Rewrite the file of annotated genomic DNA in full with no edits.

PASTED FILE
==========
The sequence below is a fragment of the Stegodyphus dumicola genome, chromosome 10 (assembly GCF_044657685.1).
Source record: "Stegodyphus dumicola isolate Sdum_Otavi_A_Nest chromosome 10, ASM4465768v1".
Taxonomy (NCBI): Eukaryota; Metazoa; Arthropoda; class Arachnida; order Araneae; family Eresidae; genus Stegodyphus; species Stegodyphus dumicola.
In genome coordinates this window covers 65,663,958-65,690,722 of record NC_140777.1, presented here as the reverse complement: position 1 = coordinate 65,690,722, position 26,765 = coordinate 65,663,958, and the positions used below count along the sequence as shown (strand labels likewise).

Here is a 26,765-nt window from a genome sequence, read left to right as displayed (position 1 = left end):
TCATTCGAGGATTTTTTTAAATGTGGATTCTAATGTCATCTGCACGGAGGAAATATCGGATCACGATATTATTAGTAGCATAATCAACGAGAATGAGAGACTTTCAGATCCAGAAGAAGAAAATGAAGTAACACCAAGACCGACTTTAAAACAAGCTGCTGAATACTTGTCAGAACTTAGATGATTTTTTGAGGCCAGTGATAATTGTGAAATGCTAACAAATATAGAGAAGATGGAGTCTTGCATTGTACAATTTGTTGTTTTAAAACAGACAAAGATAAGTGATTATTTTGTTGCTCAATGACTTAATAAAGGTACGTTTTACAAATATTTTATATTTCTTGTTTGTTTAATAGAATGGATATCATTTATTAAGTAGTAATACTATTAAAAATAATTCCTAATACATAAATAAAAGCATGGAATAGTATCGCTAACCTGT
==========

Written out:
The sequence below is a fragment of the Stegodyphus dumicola genome, chromosome 10 (assembly GCF_044657685.1).
Source record: "Stegodyphus dumicola isolate Sdum_Otavi_A_Nest chromosome 10, ASM4465768v1".
Taxonomy (NCBI): Eukaryota; Metazoa; Arthropoda; class Arachnida; order Araneae; family Eresidae; genus Stegodyphus; species Stegodyphus dumicola.
In genome coordinates this window covers 65,663,958-65,690,722 of record NC_140777.1, presented here as the reverse complement: position 1 = coordinate 65,690,722, position 26,765 = coordinate 65,663,958, and the positions used below count along the sequence as shown (strand labels likewise).

Here is a 26,765-nt window from a genome sequence, read left to right as displayed (position 1 = left end):
TCATTCGAGGATTTTTTTAAATGTGGATTCTAATGTCATCTGCACGGAGGAAATATCGGATCACGATATTATTAGTAGCATAATCAACGAGAATGAGAGACTTTCAGATCCAGAAGAAGAAAATGAAGTAACACCAAGACCGACTTTAAAACAAGCTGCTGAATACTTGTCAGAACTTAGATGATTTTTTGAGGCCAGTGATAATTGTGAAATGCTAACAAATATAGAGAAGATGGAGTCTTGCATTGTACAATTTGTTGTTTTAAAACAGACAAAGATAAGTGATTATTTTGTTGCTCAATGACTTAATAAAGGTACGTTTTACAAATATTTTATATTTCTTGTTTGTTTAATAGAATGGATATCATTTATTAAGTAGTAATACTATTAAAAATAATTCCTAATACATAAATAAAAGCATGGAATAGTATCGCTAACCTGT